Both simulated and authentic patient–student interactions are social practices: they are contextual events which occur in space and time in which people interact with one another, artefacts and the environment for learning purposes. We have already drawn on the work of Dieckmann et al. by building on their use of the term ‘fiction contract’ to describe how participants who suspend disbelief and conduct simulated interactions as if they are authentic may benefit more in terms of educational value. In addition, we suggest that the educational value of both simulated and authentic interactions may be synergistically increased through explicit attention to, and discussion of, difference. To date, few studies have directly compared the two educational settings. Our findings demonstrate that students continually make comparisons for themselves, and that the spontaneous meanings of difference which students construct can lead to a process of ‘competitive contrast’, in which the student rejects learning constructed from simulation that appears to conflict with the practice he or she observes in authentic workplaces. Exposure to both modes of teaching could be better used to expand overall learning by actively encouraging students to critically appraise their simulated and authentic experiences in comparison with each other, asking why difference occurs and seeking to assimilate and accommodate the resulting understanding into their evolving conceptual frameworks of good clinical practice.
Moving from ‘competitive contrast’ to ‘constructive comparison’ of difference
Theoretical and empirical evidence in other areas of medicine has previously shown that reasoning and meaning making often involve the use of comparison and contrast.[4, 23-25, 43, 44] In spontaneous processes of meaning making, difference is more striking than similarity.[45, 46] Figure 1 summarises our evolving conceptual framework of the two teaching environments and the physical, intellectual and emotional gaps between them. We propose that these gaps, or at least the ‘solutions’ to them, must be reconceptualised to maximise the educational value of students' concurrent engagement in, respectively, simulated and authentic patient interactions. Metaphors can be helpful in conceptualisation, but can also lead to assumptions of common understanding rather than to discussion of what different people perceive the work of the metaphor to be. Rather than seeking to ‘close’ or even to ‘bridge’ the gaps, we suggest, based on our findings, that educators – within medical schools and workplaces alike – in collaboration with their students, need to ‘mind’ these gaps, or to acknowledge them by thinking differently and critically about them.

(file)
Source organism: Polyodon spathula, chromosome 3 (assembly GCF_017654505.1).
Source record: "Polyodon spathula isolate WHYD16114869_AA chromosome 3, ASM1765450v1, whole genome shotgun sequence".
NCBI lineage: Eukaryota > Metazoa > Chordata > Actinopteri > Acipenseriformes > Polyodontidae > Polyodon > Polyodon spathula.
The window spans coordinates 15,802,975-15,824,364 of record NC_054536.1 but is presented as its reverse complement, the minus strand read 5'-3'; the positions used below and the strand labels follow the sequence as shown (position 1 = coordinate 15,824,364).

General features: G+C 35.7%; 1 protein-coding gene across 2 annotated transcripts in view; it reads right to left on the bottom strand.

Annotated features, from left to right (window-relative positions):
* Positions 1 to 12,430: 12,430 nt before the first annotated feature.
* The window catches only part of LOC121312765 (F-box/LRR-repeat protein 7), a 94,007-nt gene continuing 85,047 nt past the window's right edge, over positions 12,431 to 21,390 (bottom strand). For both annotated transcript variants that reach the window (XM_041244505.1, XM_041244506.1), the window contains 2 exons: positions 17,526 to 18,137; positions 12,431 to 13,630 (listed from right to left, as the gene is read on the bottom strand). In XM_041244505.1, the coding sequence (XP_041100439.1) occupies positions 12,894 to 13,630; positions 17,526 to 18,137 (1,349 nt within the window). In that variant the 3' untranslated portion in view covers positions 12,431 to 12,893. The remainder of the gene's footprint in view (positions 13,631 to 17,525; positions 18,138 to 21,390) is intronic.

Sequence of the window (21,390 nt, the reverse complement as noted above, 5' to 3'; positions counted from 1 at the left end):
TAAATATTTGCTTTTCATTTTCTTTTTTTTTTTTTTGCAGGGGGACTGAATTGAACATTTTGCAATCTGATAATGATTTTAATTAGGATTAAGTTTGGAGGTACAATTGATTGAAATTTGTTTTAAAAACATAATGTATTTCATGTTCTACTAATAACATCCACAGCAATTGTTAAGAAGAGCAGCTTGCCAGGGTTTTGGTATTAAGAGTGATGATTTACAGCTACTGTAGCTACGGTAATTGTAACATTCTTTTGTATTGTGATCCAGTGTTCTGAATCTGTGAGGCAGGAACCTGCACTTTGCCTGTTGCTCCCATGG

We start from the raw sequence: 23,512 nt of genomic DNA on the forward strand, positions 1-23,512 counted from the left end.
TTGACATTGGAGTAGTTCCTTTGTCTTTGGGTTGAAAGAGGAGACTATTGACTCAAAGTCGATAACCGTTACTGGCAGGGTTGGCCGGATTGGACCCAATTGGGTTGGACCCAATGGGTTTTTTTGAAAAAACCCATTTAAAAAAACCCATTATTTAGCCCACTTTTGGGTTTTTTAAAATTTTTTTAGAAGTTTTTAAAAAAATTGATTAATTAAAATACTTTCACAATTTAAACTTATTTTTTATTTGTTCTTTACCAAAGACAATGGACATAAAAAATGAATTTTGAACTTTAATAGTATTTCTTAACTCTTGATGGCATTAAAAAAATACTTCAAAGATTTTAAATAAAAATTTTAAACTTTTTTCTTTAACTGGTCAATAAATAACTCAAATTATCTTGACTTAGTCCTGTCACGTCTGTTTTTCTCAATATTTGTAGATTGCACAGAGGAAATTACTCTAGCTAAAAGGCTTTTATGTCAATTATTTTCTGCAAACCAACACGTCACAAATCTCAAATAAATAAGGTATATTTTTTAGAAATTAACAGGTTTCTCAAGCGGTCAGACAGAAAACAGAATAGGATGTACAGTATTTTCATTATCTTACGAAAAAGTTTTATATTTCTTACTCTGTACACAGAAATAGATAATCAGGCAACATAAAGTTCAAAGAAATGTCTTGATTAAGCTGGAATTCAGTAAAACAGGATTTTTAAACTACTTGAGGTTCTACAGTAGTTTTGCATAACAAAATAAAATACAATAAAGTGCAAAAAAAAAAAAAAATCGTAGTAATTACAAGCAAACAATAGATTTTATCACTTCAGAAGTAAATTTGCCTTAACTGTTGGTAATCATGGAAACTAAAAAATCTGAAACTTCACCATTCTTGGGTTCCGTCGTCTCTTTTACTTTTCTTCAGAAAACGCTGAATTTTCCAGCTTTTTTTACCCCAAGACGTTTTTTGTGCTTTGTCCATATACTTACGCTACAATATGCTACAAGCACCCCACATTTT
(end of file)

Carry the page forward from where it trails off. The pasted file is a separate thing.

In order to move students' learning from the ‘competitive contrast’ of ideals with the pragmatic and nuanced realities of workplace learning (as the present data show this reasoning to result in the rejection of these ideals), we need to develop educational strategies which allow students to make ‘constructive comparisons’ and to generate learning from differences. This finding is not dissimilar to that observed in general practice clerkships by van der Zwet et al., who describe how developmental space is needed to learn and develop a professional identity. Space is created when context and interactions with others allow students opportunities to ‘mind their learning’ with educators' support.
Practical implications for educators
We suggest that educators need to be mindful of gaps between student experiences of, respectively, simulated and authentic patient interactions. The educator has a role to play in driving a continual cycling of constructive comparison (indicated by the arrows in Fig. 1 and the panel describing the educator's role). We suggest the following strategies for putting mindedness into practice.
Don't ignore a gap as this risks paradoxical meaning making, the rejection of ideals in the face of contrast in reality, and the creation of dichotomies and misunderstandings. For example, Kneebone, who has written extensively and thoughtfully about the use of simulation in surgery, used the ha-ha wall as a metaphor to elucidate the different perspectives of novices and experts in order to illustrate the dangers of ignoring a gap.